With Pirates Week in full swing, the Caymanian Compass decided to take an historical account of piracy, pirates and privateers in the Cayman Islands. This is the first of a series
Sir Francis Drake, who visited the Cayman Islands in 1586 and targeted the Spanish mule trains carrying bullion across the Isthmus of Panama, was described by the Spanish as a pirate. ‘The 20. of Aprill we fell with two Islands called Caimanes, vhere we refreshed our selves with many Allagartas and greate turtoises.’
In 1592, the privateer Captain William King visited the Cayman Islands. ‘We ranged the three islands of Caimanes, and landed at Grand Caiman, being the Westernmost, where we found no people, but a good river of fresh water; and there we turned up three score great tortoises.’ From Cayman the privateers continued on to Cuba and at Rio de Puercos a 20 ton barque was seized and later other Spanish ships were captured including one vessel that carried chests of gold.
In 1612 the Dutch privateer Everts Sybrants van Staveren recorded in his journal that he arrived at the middle Cayman and sent some of his people ashore ‘to examine the island and see if anything good can be found…but because of the multitude of caymans or crocodiles which were on the beach and came shooting out of the water and were terrible to see they were worried to be bitten.’
In 1642, William Jackson set out on a privateering voyage to retaliate against Spanish attacks on the Island of Santa Catalina (Old Providence). Before attacking Jamaica, which at that time was still in the control of the Spaniards he stopped in the ‘Chimanos.’ He recorded that there were ‘multitude of Alligators here found which are serpents, if not resembling ye Crocodiles of Egypt. Hither doe infinitt numbers of Sea Tortoises yearly resorte to lay their eggs upon ye Sandy Bay, which at this time swarmed so thicke. The Island is much frequented by English, Dutch and French ships.’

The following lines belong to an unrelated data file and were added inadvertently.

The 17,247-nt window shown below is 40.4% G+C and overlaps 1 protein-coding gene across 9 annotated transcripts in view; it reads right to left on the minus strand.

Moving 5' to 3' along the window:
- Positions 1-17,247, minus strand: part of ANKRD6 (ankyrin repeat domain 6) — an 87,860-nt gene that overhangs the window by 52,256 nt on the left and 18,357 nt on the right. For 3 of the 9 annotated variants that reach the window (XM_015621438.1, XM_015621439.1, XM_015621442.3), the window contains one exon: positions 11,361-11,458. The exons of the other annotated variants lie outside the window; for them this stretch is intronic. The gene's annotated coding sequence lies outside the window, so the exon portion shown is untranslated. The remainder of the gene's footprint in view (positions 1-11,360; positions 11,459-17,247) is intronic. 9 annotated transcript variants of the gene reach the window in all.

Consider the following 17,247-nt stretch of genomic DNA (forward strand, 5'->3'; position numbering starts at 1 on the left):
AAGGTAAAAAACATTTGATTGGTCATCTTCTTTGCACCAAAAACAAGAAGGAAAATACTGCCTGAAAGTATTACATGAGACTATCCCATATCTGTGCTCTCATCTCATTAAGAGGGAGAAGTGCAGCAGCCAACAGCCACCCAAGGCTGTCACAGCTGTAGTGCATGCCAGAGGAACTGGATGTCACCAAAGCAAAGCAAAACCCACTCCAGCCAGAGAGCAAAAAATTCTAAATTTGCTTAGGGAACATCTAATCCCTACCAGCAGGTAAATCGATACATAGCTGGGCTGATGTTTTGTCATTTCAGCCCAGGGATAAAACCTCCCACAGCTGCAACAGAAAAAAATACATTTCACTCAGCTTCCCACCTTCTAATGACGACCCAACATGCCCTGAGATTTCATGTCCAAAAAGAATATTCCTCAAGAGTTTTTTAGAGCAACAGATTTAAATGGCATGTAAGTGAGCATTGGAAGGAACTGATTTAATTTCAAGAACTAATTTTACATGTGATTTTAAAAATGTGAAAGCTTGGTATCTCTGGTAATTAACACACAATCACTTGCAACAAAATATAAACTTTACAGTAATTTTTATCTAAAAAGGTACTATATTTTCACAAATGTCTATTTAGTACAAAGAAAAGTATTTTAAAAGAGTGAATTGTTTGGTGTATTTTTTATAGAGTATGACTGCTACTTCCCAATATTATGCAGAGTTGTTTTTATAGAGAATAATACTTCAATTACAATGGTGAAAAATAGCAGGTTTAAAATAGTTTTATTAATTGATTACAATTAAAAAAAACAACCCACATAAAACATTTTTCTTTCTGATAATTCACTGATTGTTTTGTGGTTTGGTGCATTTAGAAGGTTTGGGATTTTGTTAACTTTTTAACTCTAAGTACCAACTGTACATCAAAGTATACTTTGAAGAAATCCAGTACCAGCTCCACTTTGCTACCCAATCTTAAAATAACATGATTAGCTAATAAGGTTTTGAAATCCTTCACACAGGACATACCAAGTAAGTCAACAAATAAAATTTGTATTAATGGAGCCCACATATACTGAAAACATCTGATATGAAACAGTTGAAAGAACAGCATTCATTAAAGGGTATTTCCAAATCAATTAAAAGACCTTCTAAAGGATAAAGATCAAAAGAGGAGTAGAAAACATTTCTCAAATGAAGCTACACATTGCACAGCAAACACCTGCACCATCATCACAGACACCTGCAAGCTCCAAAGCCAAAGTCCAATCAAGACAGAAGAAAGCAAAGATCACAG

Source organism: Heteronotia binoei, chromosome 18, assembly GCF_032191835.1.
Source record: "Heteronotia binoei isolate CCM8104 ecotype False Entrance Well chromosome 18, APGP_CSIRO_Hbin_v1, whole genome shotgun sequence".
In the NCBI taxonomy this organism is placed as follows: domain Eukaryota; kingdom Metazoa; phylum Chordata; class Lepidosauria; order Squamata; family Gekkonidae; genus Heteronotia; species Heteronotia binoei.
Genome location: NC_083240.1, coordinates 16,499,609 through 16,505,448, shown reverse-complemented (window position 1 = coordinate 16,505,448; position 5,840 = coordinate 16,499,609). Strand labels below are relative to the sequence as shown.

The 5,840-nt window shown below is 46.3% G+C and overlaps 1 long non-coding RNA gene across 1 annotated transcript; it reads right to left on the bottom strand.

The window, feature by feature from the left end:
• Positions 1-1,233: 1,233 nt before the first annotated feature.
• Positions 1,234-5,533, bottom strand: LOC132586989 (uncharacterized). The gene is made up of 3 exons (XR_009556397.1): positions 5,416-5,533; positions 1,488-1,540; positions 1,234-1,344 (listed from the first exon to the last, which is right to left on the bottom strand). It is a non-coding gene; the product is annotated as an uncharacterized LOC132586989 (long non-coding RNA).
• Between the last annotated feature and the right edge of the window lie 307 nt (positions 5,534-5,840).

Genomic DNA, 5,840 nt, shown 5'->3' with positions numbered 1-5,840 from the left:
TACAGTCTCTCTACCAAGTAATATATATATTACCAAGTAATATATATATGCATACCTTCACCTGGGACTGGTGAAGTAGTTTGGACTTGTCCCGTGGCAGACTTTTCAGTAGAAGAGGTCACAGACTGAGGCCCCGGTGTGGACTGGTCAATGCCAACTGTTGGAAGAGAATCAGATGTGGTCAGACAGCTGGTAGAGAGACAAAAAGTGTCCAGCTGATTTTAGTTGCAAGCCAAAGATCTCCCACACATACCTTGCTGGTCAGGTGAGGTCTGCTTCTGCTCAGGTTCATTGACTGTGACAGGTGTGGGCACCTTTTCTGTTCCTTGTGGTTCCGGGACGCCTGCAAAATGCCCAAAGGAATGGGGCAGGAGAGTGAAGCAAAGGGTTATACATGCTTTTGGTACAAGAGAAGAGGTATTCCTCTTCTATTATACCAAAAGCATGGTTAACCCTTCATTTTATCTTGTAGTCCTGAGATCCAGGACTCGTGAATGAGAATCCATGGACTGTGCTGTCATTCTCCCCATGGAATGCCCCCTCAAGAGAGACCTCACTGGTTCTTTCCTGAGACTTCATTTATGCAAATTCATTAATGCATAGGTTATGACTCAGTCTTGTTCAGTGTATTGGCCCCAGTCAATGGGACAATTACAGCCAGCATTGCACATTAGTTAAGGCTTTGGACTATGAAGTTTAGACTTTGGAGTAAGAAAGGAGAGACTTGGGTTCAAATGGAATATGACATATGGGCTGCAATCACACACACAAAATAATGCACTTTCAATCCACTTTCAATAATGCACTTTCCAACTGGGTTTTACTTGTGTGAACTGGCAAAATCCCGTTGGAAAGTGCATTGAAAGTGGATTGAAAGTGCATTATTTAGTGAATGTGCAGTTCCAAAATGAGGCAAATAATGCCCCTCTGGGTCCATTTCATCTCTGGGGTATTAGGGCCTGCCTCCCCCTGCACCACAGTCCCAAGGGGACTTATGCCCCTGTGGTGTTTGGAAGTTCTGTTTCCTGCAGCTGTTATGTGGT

In November of 1653 a Spanish expedition of five vessels and four hundred infantry was sent to attack the buccaneer stronghold of Tortuga according to account of the historian Du Tetre (Written between 1667-1671). The buccaneers surrendered shortly after the troops landed. The inhabitants were then given three days to prepare two ships to carry themselves away from the Island and according to the account, the strong and the healthy were separated from the weak and the ailing. The latter were offloaded in the Cayman Islands. According to Du Tetre the men and women were left at the mercy of the Islands crocodiles, whist the remaining people on board continued in the ship and returned to France. What happened to the group abandoned in Cayman is not known.
1n 1664 Captain John Douglas, who held a Portuguese Commission to attack enemy ships, was in Cayman Brac for 10 days, lying in wait for the vessel the Blue Dove. Douglas eventually caught up to the Blue Dove in Bluefields Bay, Jamaica. William Browne, a passenger on board the vessel reported that ‘Douglas’ men gave them a voly of shot, being in number about 27 men, and being somewhat darke the master was shot in the arme and the men of the Blow Dove were put in the howll of the ship; and then the asaylants cut the cables and carryd away both vesells and them, until they came to Poynt Niggereell, where they met with ane English barke coming from Caymans and bownd for Porte Royall in Jamaica where they putt the said master of the Blowe Dove aboard according to his desire and furnished them with some victwales and a caise of spirits; and after they were gone owt of sight they lasht there barke aboard the prise and took most of there things owt of her and let her go adrifte.’ The master of the Blue Dove, Robert Cook later said that Douglas and his men had taken everything except the clothes he wore, including jewellery, chests of silver and the cargo of sugar the Blue Dove was carrying.
In 1667 Sir Thomas Modiford informed Lord Arlington in correspondence that pirates attacked a convoy and ‘five ships were taken at the Caimanos.’